The ministerial team undertakes regular engagements with the international business community, both in the UK and abroad. In addition to regular visits to Brussels the ministerial team has undertaken 27 trips across EU member states this year. That is supported by business engagement conducted by our embassies.
I am grateful to the Minister for her reply. Over the past 50 years, considerable expertise has been built up in the North sea energy sector, which has led to enormous global export opportunities. What steps are the Government taking to ensure that that continues after we leave the EU, with particular emphasis on the emerging offshore wind sector?
The UK has been an active member of the North sea’s energy co-operation initiative since 2010. The aim is to explore the most cost-effective way of developing offshore grid infrastructure to exploit the considerable renewable energy resources in the North and Irish seas. The UK brings significant experience and expertise to this co-operation. Working together with other countries through this initiative will enable us to maximise the considerable business opportunities in the emerging offshore wind sector.
Business is getting more nervous as it watches the Government negotiating more with themselves than with the European Union. Can the Minister confirm that it is Government policy to ensure that there are no new impediments to trade for our world-leading service industries, such as financial services, education, the creative industries and others?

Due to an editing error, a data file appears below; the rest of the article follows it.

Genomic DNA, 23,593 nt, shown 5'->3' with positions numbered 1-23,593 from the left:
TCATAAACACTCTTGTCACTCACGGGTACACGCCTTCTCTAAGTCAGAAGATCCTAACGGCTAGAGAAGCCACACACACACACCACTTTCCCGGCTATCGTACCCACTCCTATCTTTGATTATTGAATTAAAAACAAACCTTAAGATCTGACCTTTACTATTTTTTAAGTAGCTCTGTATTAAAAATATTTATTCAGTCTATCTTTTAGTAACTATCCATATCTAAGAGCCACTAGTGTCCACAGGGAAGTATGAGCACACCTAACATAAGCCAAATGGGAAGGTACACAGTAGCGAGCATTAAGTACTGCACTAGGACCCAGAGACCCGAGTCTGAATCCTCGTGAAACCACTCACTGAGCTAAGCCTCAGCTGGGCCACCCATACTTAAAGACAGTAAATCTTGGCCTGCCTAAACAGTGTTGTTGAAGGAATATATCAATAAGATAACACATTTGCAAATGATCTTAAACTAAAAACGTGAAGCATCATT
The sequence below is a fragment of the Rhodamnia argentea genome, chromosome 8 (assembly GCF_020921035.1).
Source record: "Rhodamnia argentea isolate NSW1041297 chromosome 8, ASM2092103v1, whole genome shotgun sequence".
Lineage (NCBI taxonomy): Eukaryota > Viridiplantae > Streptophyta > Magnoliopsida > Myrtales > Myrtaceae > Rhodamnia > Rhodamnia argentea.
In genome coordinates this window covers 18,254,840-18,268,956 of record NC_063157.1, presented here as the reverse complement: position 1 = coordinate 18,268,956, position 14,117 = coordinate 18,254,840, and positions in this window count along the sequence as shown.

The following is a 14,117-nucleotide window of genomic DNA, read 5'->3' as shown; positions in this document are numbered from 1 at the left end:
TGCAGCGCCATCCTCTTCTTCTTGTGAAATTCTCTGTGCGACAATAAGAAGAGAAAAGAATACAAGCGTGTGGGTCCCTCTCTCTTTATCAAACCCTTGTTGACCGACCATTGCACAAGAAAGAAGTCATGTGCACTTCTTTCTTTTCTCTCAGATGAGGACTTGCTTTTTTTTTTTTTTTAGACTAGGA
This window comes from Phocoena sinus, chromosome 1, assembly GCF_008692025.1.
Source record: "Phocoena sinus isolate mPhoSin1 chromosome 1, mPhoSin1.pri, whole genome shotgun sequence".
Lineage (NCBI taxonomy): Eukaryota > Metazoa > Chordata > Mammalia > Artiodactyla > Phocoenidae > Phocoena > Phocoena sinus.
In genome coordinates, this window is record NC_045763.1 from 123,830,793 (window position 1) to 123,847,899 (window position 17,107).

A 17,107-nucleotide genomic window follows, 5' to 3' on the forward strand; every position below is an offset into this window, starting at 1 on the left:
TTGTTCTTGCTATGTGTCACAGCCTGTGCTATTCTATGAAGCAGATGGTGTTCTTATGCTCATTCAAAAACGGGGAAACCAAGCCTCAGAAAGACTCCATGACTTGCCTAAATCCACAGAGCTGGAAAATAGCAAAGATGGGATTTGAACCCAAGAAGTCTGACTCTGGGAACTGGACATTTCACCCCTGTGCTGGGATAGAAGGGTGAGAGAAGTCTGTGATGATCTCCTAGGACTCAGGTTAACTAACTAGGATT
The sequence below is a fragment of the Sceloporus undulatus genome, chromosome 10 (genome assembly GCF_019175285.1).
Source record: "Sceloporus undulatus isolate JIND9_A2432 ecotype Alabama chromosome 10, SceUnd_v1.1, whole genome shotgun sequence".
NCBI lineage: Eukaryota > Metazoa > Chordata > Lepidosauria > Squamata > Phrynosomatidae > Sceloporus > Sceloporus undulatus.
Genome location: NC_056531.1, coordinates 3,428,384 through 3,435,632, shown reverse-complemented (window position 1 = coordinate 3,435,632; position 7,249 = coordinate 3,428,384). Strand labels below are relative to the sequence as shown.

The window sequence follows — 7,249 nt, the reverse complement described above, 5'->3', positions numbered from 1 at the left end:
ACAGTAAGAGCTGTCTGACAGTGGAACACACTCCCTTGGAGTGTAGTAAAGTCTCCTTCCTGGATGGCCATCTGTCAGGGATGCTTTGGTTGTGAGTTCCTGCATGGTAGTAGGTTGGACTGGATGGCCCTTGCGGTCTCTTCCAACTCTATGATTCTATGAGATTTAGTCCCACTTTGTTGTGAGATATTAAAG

Considerable amounts of data have been released recently showing an increase in confidence in various sectors, whether it is retail, services, manufacturing or construction. We have to build on that, which is why the Government are committed to reducing barriers to trade to enable our businesses, our exporters, our manufacturers and our service sector to thrive outside the European Union.
The Minister referred to the offshore wind sector. She visited my constituency, the port of Immingham and neighbouring Grimsby a couple of weeks ago. Does she agree that the facilities there for serving the offshore sector, and the wider trade deals that could follow Brexit, are greatly to the advantage of northern Lincolnshire?
The Conservatives are already arguing about what promises were made, or not made, at the Dispatch Box on Tuesday night; the Cabinet cannot agree a position on the EU; and the Brexit Secretary threatens to resign every other week. What message does that send to the international business community?
Well, let us look at the facts. As I said, CBI data shows an increase in output generally, the OECD revised its forecasts upwards for this year and next, and there is record low unemployment throughout the country. Those are signs of an economy that is confident and optimistic about the future, not one such as the hon. Gentleman describes.
May I gently say that with ingenuity, the hon. Member for Banff and Buchan (David Duguid) could shoehorn in his question about fisheries policy, which is a matter of significant interest to the international business community? He is not obliged to do so, but we can happily give him a go.
The Under-Secretary of State for Exiting the European Union, my hon. Friend the Member for Wycombe (Mr Baker), was pleased to meet the National Federation of Fishermen’s Organisations yesterday. He is keen to keep engaging with the sector. We have been absolutely clear that when we leave the EU, we will leave the common fisheries policy. Indeed, from 2020 we will be negotiating as an independent coastal state. Let me reassure my hon. Friend the Member for Banff and Buchan (David Duguid) that our plans for exit from the common fisheries policy are not affected by the backstop discussions.